Family and Teamwork: Keys to Managing COVID-19 - BodyShop Business

Family and Teamwork: Keys to Managing COVID-19

Emphasizing family and teamwork has helped Town Line Body Shop of Munroe, Conn., get through COVID-19.

For the Town Line Body Shop team, getting through any obstacle is always a group effort – especially in 2020.

Adjusting the Plan

Town Line Body Shop in Monroe, Conn., was purchased by Ronald Poidomani Sr. in 1975 with the goal of providing quality and timely collision and auto body repair. Ron Sr. brought on Ron Jr. as a vice president about two years ago. They have been working side by side at Town Line, with the eventual goal of Ron Jr. taking over the business. When the COVID-19 crisis hit, that plan needed to be adjusted to accommodate Ron Sr. working from home.

The Town Line team knew what to do. They were always a close-knit unit, but now they needed to be an even tighter and more productive group while keeping Ron Sr.’s original goal of providing quality auto body repair services to the community at the forefront of everything they did.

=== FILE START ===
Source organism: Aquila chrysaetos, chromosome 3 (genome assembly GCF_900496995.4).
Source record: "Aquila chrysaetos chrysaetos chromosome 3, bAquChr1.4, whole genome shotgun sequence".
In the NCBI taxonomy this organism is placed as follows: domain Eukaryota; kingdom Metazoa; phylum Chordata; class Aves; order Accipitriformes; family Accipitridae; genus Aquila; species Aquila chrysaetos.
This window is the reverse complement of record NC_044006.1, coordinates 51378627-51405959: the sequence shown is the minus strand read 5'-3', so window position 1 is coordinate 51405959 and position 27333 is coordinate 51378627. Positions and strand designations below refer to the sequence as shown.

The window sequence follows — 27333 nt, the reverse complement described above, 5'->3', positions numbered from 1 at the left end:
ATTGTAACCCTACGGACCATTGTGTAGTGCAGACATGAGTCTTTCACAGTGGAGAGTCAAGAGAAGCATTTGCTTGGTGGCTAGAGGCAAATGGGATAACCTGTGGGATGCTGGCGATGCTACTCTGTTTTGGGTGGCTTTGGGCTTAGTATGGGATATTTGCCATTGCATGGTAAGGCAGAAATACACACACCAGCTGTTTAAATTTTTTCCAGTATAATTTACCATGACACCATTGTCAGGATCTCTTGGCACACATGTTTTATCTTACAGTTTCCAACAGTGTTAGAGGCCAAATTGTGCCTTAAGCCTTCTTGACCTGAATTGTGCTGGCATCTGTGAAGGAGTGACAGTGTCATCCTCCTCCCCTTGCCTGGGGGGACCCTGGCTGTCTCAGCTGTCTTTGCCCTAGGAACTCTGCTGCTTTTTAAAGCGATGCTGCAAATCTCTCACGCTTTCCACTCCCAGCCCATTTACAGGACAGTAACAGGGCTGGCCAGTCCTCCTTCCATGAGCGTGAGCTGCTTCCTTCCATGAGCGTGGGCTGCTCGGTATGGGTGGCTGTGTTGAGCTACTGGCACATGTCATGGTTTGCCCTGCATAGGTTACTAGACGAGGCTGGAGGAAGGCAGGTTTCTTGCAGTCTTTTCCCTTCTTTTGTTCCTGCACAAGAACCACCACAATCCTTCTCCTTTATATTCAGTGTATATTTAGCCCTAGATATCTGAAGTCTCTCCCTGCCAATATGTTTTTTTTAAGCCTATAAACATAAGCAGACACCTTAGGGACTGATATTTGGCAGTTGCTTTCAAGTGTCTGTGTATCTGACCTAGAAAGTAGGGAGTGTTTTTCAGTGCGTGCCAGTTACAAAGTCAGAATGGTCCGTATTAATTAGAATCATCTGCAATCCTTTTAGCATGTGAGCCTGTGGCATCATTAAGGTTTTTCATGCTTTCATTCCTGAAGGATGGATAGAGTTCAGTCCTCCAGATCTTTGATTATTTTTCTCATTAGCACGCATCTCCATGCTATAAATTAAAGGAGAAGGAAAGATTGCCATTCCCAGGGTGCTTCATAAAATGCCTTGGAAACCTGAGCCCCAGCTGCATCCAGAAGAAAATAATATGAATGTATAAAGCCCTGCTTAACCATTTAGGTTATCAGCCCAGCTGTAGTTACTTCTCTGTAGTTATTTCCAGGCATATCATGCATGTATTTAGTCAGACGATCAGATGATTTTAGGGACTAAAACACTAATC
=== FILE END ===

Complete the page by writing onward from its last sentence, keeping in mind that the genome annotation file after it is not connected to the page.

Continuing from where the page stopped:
New Policies/Procedures

With Ron Sr. overseeing the business remotely, Ron Jr., Shop Manager Richie Reyes and the Town Line crew planned correctly and in advance of what was coming. New policies and procedures were in place a full three weeks ahead of when Connecticut instituted the state mandates for essential businesses. Social distancing protocols were tested and formalized for both customers and the Town Line team, including solutions to the crew wanting the shop to be open on beautiful spring days in Connecticut.

Bright yellow chains were roped across the shop to allow the team to work in comfort and let customers who came to the shop know that they couldn’t walk into the business. They also established strict guidelines people needed to follow to access the shop’s front office. Customers were required to buzz in and ask for entry, plus only one customer could enter at a time. Vendors were required to stay in their cars, with a single Town Line employee dedicated to engaging that vendor. This specific procedure, the shop decided, would continue even after the pandemic subsided.

How Is Everybody Doing?

Before the pandemic broke in March, Ron Sr. had always had regular weekly meetings with the group. But since transparency and communication are key components for a well-run shop, they increased the shop meetings. And they usually start with Ron Jr. and Richie asking not how is business but, “How is everybody doing?” And it’s not just lip service, they really mean it.